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Dash and dine

by BILL BULEY
Staff Writer | April 17, 2010 9:00 PM

HAYDEN - With one mile behind her, and a piece of red licorice in hand, Sophia Pennings decided it was a good time to take a break. The kindergartner at Hayden Meadows Elementary School stood and grinned as she chewed on the candy and caught her breath outside on the field Friday.

HAYDEN - With one mile behind her, and a piece of red licorice in hand, Sophia Pennings decided it was a good time to take a break.

The kindergartner at Hayden Meadows Elementary School stood and grinned as she chewed on the candy and caught her breath outside on the field Friday.

"I like getting exercise 'cause when I'm at my house I'm usually busy," she said. "Usually I go to places like the grocery store or my grandpa's or something."

Sophia is one of 266 students at the school in this year's "Run for Fun" program that promotes health and fitness. Friday, energy was high thanks to blue, sunny skies and temperatures near 70 degrees, a sharp contrast from last week's wind, rain and cold.

"I'm going again," Sophia announced as she trotted away.

Some dashed out after eating lunch, kicked off their shoes, and charged off alone or with friends.

"Good job, Trevor," shouted volunteer organizer and parent Angie Hannon, who clapped and watched fourth-grader Trevor Curtis set out for another half-mile lap.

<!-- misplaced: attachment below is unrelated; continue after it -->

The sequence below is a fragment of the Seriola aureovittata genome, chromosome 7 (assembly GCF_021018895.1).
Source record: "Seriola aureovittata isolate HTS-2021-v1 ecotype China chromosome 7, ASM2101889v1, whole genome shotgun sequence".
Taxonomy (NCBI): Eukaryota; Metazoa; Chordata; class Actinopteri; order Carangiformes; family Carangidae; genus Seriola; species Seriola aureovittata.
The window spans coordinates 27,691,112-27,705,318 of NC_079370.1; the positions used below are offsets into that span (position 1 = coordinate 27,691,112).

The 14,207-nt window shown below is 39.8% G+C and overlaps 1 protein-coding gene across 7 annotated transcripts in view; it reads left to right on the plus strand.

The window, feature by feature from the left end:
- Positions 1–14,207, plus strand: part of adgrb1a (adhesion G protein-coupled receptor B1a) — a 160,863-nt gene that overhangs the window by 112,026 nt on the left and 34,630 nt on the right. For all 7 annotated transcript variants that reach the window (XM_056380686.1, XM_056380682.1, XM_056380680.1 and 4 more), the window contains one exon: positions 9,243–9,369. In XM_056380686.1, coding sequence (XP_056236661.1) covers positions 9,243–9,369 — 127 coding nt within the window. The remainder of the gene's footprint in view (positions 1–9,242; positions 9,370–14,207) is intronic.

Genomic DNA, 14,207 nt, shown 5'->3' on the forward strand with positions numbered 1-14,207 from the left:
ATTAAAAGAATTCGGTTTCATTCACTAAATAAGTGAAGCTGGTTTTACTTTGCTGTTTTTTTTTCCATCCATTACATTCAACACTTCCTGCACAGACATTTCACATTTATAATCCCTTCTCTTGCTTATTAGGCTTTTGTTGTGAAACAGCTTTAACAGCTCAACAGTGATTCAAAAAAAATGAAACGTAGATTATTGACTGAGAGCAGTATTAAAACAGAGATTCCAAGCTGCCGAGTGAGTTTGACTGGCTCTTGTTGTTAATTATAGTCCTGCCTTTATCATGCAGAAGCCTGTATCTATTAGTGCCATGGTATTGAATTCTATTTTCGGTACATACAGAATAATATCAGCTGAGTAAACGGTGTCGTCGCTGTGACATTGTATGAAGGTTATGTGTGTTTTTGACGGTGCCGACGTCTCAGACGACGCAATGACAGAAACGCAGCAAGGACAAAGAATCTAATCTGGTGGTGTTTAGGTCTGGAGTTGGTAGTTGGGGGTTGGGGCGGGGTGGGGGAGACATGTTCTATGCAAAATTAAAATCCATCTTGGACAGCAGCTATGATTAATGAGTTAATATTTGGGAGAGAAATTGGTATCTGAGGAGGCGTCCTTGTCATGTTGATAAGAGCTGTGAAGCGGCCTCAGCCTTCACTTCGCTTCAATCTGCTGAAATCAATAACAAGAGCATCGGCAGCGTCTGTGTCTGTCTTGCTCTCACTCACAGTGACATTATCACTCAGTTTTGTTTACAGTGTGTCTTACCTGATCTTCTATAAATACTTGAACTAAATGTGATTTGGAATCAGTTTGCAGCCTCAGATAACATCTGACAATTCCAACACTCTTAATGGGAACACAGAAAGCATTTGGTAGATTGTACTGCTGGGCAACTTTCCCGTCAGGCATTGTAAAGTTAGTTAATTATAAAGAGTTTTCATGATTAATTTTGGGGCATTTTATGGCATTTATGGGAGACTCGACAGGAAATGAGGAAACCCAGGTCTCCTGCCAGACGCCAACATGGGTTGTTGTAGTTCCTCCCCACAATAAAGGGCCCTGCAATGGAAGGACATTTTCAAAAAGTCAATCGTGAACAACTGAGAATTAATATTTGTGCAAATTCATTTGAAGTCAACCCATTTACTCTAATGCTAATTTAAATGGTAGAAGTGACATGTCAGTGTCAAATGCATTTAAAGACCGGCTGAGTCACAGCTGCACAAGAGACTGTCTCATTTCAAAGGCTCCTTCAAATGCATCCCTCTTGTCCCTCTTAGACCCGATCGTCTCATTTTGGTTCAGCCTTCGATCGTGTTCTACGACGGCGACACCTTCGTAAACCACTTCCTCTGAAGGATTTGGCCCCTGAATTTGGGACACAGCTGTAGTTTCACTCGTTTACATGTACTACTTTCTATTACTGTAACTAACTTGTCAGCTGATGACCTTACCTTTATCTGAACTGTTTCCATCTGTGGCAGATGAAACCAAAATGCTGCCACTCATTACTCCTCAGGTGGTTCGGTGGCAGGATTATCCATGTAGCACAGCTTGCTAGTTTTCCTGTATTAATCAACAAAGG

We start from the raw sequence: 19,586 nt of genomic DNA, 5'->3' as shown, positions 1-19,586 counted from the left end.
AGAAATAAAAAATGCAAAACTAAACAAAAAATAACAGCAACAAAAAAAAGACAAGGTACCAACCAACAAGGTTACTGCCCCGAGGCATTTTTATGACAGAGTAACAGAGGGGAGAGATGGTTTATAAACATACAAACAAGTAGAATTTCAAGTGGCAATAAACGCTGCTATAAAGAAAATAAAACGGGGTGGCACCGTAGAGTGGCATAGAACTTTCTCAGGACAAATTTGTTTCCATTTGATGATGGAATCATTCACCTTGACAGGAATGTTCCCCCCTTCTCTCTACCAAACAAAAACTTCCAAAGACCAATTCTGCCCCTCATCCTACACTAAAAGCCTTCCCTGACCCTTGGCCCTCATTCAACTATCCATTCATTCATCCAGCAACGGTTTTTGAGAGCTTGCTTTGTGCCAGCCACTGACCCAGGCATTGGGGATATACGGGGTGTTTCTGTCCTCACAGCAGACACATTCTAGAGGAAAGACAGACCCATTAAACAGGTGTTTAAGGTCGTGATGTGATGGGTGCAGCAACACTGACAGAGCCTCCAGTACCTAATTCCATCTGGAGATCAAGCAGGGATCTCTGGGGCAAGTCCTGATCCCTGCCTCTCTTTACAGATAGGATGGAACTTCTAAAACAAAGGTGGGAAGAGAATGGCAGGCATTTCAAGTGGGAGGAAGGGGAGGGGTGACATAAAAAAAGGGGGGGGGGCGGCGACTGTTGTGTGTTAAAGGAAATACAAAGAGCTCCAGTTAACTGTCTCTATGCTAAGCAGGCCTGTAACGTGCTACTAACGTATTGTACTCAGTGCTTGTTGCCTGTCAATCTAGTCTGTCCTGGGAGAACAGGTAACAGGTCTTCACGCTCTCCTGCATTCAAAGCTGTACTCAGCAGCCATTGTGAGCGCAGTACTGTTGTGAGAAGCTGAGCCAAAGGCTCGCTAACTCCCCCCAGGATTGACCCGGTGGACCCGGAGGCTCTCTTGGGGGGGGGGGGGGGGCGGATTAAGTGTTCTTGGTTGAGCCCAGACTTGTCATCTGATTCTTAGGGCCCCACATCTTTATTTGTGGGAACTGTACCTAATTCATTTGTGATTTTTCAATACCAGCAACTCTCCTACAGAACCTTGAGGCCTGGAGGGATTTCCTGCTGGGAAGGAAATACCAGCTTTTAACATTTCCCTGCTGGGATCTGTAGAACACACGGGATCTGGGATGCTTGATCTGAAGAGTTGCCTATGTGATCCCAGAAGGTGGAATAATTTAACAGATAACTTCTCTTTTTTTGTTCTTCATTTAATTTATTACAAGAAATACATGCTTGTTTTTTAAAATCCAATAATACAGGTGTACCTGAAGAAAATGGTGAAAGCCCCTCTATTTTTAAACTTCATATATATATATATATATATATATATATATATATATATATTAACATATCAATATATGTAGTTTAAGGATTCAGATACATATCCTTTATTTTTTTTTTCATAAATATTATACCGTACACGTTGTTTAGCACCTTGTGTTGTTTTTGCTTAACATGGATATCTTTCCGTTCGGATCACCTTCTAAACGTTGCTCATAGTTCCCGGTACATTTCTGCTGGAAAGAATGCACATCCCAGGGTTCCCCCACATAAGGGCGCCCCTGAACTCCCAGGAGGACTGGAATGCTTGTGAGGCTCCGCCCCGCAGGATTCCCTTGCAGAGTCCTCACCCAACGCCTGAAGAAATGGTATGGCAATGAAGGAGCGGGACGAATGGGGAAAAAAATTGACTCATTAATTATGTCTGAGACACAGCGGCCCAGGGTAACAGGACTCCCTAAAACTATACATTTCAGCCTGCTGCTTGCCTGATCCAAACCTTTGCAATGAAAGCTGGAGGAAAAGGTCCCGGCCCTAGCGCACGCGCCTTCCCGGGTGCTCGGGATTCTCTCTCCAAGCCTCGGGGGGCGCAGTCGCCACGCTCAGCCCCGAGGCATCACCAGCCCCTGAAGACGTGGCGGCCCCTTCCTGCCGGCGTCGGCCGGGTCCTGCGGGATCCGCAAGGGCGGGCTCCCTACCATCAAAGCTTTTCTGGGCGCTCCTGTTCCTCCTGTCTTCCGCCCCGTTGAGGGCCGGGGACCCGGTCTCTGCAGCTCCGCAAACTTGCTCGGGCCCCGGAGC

Students run three days a week during the six-week program that wraps up in May, when participants will receive T-shirts thanks to grant money from the Ironman Foundation. Already, some have covered more than 10 miles total, all with nothing more than the promise of one piece of licorice after each mile.

"Sometimes we have kids that will do two or three miles at lunch," said Hannon, who is in her third year of overseeing the program with the help of other parent volunteers.

Hannon's parents, Randy and Wendy Medlock of Post Falls, made small wooden medals for the second straight year that go to the first-, second- and third-place finishers in each grade.

"It's like gold, silver and bronze," Hannon said with a smile. "Like the Olympics. The kids think that's awesome."

Fifth-grader Megan McPhee was among those running hard Friday.

"I get to get exercise, and then you get a treat at the end," she said.

Megan said she'll walk by herself or with friends, it doesn't matter.

"It depends on if my friends want to do it or not. Then, I go with them. If they don't want to do it, I go by myself," she said.

Trevor Curtis was "a little tired" as he circled the field on his way toward a goal of five or six laps.

He likes to run, he said, then added, "I don't know why.

"I just kind of like jog the whole way. I try to keep running, but sometimes I walk," he said.

Parent volunteer Jenny Baker said sometimes, Trevor runs a little too fast.

"He just came back and said sometimes when he runs so fast, he can't breathe," she said.

Baker's advice?

"I told him to slow down," she said.

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